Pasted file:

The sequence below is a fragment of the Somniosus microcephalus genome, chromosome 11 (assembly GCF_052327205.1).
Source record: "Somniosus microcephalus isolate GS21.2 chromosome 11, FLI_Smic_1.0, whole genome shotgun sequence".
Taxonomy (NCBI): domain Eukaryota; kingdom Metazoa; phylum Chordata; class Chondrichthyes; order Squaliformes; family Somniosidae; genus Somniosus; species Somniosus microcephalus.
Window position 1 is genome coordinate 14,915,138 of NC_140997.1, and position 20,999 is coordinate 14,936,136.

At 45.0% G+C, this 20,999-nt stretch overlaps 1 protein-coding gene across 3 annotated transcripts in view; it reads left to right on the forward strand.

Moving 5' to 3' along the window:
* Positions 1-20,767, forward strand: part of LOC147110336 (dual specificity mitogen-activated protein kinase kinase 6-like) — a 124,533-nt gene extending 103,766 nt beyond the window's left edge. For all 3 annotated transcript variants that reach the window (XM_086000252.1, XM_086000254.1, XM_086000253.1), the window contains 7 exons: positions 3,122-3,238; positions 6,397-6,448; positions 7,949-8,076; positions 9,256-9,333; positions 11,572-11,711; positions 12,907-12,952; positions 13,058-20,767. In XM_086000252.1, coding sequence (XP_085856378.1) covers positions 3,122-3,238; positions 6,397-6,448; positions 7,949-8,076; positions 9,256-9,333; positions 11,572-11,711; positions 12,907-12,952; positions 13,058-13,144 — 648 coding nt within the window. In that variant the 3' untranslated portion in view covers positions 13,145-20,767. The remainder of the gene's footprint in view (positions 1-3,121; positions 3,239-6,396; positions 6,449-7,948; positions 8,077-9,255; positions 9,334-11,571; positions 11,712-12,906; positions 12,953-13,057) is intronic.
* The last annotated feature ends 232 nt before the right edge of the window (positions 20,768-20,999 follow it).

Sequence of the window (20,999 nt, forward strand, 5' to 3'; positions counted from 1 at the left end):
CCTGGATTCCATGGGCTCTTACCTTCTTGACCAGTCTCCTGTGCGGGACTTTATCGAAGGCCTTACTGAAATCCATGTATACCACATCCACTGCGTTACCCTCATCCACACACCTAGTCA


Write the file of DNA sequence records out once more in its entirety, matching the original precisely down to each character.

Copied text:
The sequence below is a fragment of the Somniosus microcephalus genome, chromosome 11 (assembly GCF_052327205.1).
Source record: "Somniosus microcephalus isolate GS21.2 chromosome 11, FLI_Smic_1.0, whole genome shotgun sequence".
Taxonomy (NCBI): domain Eukaryota; kingdom Metazoa; phylum Chordata; class Chondrichthyes; order Squaliformes; family Somniosidae; genus Somniosus; species Somniosus microcephalus.
Window position 1 is genome coordinate 14,915,138 of NC_140997.1, and position 20,999 is coordinate 14,936,136.

At 45.0% G+C, this 20,999-nt stretch overlaps 1 protein-coding gene across 3 annotated transcripts in view; it reads left to right on the forward strand.

Moving 5' to 3' along the window:
* Positions 1-20,767, forward strand: part of LOC147110336 (dual specificity mitogen-activated protein kinase kinase 6-like) — a 124,533-nt gene extending 103,766 nt beyond the window's left edge. For all 3 annotated transcript variants that reach the window (XM_086000252.1, XM_086000254.1, XM_086000253.1), the window contains 7 exons: positions 3,122-3,238; positions 6,397-6,448; positions 7,949-8,076; positions 9,256-9,333; positions 11,572-11,711; positions 12,907-12,952; positions 13,058-20,767. In XM_086000252.1, coding sequence (XP_085856378.1) covers positions 3,122-3,238; positions 6,397-6,448; positions 7,949-8,076; positions 9,256-9,333; positions 11,572-11,711; positions 12,907-12,952; positions 13,058-13,144 — 648 coding nt within the window. In that variant the 3' untranslated portion in view covers positions 13,145-20,767. The remainder of the gene's footprint in view (positions 1-3,121; positions 3,239-6,396; positions 6,449-7,948; positions 8,077-9,255; positions 9,334-11,571; positions 11,712-12,906; positions 12,953-13,057) is intronic.
* The last annotated feature ends 232 nt before the right edge of the window (positions 20,768-20,999 follow it).

Sequence of the window (20,999 nt, forward strand, 5' to 3'; positions counted from 1 at the left end):
CCTGGATTCCATGGGCTCTTACCTTCTTGACCAGTCTCCTGTGCGGGACTTTATCGAAGGCCTTACTGAAATCCATGTATACCACATCCACTGCGTTACCCTCATCCACACACCTAGTCA